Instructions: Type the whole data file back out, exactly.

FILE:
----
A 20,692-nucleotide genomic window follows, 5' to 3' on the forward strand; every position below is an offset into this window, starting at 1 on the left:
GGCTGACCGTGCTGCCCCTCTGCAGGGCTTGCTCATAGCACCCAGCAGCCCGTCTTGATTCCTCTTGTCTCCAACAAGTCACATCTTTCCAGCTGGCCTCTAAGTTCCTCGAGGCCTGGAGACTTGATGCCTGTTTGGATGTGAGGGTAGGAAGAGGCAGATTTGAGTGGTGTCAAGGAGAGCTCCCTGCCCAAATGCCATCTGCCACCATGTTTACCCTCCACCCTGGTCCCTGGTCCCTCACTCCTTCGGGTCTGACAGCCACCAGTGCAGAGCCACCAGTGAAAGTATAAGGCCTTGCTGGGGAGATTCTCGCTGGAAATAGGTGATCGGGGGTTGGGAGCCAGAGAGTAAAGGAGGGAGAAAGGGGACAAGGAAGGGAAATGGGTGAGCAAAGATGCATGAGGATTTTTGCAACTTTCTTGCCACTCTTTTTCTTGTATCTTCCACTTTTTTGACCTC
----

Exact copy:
A 20,692-nucleotide genomic window follows, 5' to 3' on the forward strand; every position below is an offset into this window, starting at 1 on the left:
GGCTGACCGTGCTGCCCCTCTGCAGGGCTTGCTCATAGCACCCAGCAGCCCGTCTTGATTCCTCTTGTCTCCAACAAGTCACATCTTTCCAGCTGGCCTCTAAGTTCCTCGAGGCCTGGAGACTTGATGCCTGTTTGGATGTGAGGGTAGGAAGAGGCAGATTTGAGTGGTGTCAAGGAGAGCTCCCTGCCCAAATGCCATCTGCCACCATGTTTACCCTCCACCCTGGTCCCTGGTCCCTCACTCCTTCGGGTCTGACAGCCACCAGTGCAGAGCCACCAGTGAAAGTATAAGGCCTTGCTGGGGAGATTCTCGCTGGAAATAGGTGATCGGGGGTTGGGAGCCAGAGAGTAAAGGAGGGAGAAAGGGGACAAGGAAGGGAAATGGGTGAGCAAAGATGCATGAGGATTTTTGCAACTTTCTTGCCACTCTTTTTCTTGTATCTTCCACTTTTTTGACCTC